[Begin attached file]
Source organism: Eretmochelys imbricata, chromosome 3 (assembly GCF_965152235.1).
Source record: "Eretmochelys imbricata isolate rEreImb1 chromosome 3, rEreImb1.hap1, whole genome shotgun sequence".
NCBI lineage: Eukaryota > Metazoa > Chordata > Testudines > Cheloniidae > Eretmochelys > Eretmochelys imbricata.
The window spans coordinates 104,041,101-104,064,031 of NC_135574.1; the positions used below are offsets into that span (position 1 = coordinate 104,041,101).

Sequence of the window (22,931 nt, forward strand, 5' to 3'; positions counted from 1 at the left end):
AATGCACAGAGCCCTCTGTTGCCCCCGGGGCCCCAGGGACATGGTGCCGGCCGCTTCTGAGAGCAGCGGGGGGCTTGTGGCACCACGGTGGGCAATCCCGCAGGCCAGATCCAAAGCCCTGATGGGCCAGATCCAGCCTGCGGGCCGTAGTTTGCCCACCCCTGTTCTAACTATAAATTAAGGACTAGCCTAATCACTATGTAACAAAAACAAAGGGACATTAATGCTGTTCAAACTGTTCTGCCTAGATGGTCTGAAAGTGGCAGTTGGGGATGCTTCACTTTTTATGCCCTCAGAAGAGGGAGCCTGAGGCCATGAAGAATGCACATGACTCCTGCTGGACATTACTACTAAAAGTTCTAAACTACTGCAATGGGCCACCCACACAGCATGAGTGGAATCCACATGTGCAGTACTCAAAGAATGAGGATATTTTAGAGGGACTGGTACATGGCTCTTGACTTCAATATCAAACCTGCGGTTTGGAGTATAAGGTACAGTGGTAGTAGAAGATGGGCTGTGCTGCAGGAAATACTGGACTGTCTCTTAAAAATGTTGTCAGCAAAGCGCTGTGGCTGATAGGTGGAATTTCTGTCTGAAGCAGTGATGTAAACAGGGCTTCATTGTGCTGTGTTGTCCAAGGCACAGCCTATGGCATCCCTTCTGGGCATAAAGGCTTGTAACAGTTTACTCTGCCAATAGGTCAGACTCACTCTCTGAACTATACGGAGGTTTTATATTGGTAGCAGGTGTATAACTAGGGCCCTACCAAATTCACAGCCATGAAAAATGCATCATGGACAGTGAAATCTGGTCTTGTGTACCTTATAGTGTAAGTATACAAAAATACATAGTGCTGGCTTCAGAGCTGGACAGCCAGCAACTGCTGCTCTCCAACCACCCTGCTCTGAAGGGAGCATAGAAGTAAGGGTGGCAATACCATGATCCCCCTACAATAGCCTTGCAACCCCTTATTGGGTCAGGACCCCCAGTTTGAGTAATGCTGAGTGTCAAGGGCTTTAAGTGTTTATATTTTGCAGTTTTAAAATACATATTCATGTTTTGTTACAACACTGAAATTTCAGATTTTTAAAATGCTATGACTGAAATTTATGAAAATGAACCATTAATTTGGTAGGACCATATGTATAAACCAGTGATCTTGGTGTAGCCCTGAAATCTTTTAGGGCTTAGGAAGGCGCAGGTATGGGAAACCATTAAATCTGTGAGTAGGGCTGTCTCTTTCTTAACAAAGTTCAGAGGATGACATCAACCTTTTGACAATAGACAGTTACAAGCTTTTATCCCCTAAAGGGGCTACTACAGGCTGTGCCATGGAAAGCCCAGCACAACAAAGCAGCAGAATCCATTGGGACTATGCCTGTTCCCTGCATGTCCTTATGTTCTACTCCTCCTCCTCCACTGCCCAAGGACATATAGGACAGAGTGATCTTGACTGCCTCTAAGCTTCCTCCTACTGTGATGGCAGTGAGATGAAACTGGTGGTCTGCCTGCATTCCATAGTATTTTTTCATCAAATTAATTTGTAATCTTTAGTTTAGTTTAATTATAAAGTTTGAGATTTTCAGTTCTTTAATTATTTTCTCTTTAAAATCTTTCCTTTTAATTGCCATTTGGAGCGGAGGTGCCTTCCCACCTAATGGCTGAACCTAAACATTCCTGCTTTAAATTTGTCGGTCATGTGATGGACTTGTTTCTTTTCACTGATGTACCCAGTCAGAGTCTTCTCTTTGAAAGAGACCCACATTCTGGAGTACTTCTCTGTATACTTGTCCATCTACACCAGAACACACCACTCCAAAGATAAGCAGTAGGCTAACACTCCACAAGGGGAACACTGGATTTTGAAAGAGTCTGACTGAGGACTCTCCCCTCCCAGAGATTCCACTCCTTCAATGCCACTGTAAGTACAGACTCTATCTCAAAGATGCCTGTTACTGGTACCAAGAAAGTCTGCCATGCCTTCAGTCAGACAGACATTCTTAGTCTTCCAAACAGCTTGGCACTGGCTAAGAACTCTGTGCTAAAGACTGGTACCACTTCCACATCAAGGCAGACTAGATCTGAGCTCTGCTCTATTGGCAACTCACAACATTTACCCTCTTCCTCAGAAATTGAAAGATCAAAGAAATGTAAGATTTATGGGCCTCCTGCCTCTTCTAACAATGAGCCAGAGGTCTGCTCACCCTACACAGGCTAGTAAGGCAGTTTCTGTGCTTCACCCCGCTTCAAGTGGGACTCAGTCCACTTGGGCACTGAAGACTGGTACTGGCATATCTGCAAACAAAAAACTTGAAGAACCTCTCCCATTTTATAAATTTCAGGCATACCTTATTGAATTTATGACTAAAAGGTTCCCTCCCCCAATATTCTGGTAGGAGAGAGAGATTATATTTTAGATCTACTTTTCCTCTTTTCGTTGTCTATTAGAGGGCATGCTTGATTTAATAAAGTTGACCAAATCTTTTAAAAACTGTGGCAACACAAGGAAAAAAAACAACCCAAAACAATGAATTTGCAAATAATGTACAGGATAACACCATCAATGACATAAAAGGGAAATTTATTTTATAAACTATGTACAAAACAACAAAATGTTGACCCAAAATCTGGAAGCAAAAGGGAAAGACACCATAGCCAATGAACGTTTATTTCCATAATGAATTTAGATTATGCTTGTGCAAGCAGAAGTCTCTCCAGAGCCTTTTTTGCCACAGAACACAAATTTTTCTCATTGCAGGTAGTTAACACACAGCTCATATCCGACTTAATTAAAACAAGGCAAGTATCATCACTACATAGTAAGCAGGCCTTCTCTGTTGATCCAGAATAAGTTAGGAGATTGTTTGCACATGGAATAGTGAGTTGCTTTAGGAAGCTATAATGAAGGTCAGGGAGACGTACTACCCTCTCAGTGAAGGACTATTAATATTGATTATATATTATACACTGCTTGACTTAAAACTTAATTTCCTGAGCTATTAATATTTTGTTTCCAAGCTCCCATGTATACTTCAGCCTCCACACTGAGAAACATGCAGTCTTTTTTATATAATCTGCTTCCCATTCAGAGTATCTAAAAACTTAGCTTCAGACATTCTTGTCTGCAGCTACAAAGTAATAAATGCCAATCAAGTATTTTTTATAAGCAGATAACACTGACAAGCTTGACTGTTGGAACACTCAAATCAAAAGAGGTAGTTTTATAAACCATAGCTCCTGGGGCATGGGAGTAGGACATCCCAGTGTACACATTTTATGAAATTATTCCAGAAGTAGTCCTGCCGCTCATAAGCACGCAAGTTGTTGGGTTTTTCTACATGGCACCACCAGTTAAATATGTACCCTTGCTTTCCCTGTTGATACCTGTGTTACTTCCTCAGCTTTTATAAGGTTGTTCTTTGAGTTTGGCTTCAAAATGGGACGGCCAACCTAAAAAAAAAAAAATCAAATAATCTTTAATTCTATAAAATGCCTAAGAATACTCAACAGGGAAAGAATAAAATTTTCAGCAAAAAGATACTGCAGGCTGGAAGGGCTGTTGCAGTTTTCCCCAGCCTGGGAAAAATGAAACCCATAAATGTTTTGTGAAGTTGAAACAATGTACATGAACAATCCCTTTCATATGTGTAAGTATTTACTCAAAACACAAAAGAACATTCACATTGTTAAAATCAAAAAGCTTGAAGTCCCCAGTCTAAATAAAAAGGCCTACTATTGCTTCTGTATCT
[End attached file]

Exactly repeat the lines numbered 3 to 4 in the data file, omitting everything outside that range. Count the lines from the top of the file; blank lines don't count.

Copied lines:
NCBI lineage: Eukaryota > Metazoa > Chordata > Testudines > Cheloniidae > Eretmochelys > Eretmochelys imbricata.
The window spans coordinates 104,041,101-104,064,031 of NC_135574.1; the positions used below are offsets into that span (position 1 = coordinate 104,041,101).